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Argentine ants harm nestlings of the blue tit

The consequences of ant invasions on ecosystems may only become apparent after long periods. In addition, predicting how sensitive native fauna will respond is only possible if the underlying proximate mechanisms of their impact are identified. The attraction of the native and invasive ant community to artificial bird nests was studied, together with reproduction of a wild native songbird over five consecutive breeding seasons in relation to the presence of an invasive ant species. Biometric, reproductive and individual blood parameters of great tits Parus major breeding in invaded as compared to uninvaded sites by Argentine ants Linepithema humile were analysed. Great tits bred preferably in uninvaded territories by the Argentine ant. Moreover, Argentine ants were more abundant at nests in invaded sites, than any native ant species were at uninvaded sites. Further, Argentine ants recruited at the artificial nests more intensively and responded to a larger variety of nest (intact eggs, cracked eggs, faeces, and cracked eggs plus faeces) contents than native species. Although breeding success and adult condition did not vary in relation to invasion status, offspring quality was negatively affected by the presence of Argentine ants. Nestlings reared in invaded sites were lighter, with lower wing/tarsus length ratio and had a reduced nutritional condition and altered oxidative stress balance as measured from several blood parameters. The interspersed distribution and small distance between invaded versus uninvaded territories suggest that ant presence affects nestling condition through direct interference at the nest. These results highlight the importance of evaluating the proximate effects like physiological parameters of the native fauna, when studying invasive ant-native bird interactions. informacion[at]ebd.csic.es: Álvarez et al (2020) Breeding consequences for a songbird nesting in Argentine ant' invaded land. Biol Invasions https://doi.org/10.1007/s10530-020-02297-3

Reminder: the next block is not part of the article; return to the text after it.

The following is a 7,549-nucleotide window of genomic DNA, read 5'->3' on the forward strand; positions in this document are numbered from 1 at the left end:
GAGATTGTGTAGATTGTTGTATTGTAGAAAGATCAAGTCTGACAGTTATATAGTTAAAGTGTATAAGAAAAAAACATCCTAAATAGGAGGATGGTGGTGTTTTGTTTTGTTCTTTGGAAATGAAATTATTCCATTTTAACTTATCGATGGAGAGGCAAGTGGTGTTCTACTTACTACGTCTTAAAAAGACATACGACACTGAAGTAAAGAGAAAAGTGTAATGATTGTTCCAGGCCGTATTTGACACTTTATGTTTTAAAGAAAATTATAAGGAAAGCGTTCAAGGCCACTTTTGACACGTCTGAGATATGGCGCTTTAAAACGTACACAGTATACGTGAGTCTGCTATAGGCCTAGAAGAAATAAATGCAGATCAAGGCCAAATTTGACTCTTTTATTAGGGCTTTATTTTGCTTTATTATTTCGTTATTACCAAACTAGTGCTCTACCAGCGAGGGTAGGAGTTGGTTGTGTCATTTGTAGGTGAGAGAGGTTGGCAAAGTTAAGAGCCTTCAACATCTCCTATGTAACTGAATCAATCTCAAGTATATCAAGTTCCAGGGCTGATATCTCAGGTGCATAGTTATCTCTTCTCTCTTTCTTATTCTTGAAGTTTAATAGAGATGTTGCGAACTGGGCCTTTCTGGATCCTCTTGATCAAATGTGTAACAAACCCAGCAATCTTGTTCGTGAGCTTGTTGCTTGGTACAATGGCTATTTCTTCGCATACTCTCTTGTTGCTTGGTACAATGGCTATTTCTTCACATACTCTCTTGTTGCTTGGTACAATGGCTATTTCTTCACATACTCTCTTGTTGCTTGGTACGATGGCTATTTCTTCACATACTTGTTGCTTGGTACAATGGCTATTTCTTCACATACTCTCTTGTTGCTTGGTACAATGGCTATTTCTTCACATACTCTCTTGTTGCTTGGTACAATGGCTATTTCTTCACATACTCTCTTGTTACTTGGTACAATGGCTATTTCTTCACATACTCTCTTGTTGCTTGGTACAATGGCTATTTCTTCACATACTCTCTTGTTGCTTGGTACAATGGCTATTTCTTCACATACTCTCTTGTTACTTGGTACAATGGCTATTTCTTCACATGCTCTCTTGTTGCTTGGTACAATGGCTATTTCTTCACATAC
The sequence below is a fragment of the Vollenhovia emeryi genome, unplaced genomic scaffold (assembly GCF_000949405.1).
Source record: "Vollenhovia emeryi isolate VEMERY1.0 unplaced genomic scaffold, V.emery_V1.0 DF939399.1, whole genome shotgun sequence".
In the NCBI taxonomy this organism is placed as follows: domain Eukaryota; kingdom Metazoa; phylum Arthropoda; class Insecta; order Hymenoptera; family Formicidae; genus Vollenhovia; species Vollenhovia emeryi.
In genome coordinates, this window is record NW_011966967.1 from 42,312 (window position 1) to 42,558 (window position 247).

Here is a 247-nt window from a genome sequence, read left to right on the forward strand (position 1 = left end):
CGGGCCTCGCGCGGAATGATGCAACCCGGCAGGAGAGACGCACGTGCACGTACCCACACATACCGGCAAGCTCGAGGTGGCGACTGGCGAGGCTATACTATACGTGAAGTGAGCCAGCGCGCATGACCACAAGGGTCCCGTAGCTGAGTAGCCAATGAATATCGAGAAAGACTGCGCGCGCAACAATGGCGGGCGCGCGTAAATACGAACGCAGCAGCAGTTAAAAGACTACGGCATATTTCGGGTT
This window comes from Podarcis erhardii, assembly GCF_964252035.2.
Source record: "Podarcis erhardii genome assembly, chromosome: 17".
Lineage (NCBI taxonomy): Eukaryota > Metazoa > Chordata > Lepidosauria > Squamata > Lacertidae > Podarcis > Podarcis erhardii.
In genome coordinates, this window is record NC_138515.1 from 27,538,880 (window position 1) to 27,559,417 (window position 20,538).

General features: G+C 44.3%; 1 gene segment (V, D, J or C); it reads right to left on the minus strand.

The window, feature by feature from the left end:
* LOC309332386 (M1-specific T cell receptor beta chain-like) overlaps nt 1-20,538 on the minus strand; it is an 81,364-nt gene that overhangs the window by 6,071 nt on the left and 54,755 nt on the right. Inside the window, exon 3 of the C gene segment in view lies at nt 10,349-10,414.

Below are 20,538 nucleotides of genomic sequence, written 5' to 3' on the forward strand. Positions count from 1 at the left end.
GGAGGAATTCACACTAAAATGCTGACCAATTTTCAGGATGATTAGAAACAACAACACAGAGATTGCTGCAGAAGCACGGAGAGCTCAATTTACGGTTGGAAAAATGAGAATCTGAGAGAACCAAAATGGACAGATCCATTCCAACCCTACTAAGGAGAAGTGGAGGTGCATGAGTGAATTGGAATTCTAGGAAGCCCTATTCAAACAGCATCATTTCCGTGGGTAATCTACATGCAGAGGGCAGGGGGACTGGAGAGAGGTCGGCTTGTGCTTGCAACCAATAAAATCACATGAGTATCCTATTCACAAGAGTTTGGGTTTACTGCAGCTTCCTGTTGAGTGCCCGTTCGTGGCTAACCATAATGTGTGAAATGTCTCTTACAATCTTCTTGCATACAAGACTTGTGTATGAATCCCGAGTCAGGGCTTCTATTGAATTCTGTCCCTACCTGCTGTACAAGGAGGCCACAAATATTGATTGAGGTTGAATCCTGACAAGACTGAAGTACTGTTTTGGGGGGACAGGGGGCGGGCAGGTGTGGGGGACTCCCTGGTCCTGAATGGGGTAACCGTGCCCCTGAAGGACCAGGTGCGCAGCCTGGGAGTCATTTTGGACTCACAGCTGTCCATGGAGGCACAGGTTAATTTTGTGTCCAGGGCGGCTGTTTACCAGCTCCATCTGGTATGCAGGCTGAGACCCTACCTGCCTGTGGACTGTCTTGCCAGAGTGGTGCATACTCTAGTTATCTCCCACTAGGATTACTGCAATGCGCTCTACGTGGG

https://link.springer.com/article/10.1007/s10530-020-02297-3
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UV filters in wild bird eggs

UV filters in wild bird eggs

The present study uses bird eggs of seven wild species as a biomonitoring tool for sunscreens occurrence. Seven UV filters (UV-Fs), including 3 hydroxy-metabolites of oxybenzone (benzophenone 3, BP3) were characterized in unhatched eggs from Doñana Natural Space (Spain). High frequency of detection was observed for all UV-Fs, ranging from 95% to 100%. The oxybenzone metabolite 4-hydroxybenzophenone (4HB) was ubiquitous at concentrations in the range 12.0-3348 ng g-1 dry weight (dw). The parent compound, oxybenzone, was also present in all samples at lower concentrations (16.9-49.3 ng g-1 dw). Due to the three BP3's metabolites, benzophenone 1 (BP1), 4HB, and 4,4'-dihydroxybenzophenone (4DHB) presence in unhatched eggs, it can be inferred that parent compounds are absorbed into the bird through the upper gut and the OH-derivatives formed are transferred by the mother to the egg before the lying. White stork (Ciconia ciconia) and western marsh harrier (Circus aeruginosus) were the most contaminated species, with mean total UV-Fs concentrations of 834 and 985 ng g-1 dw, respectively. Results evidenced that biomagnification process across the bird species studied cannot be ruled out. informacion[at]ebd.csic.es: Molins-Delgado et al (2017) A potential new threat to wild life: presence of UV filters in bird eggs from a preserved area. Environ Sci Technol DOI: 10.1021/acs.est.7b03300


https://www.ncbi.nlm.nih.gov/pubmed/28870065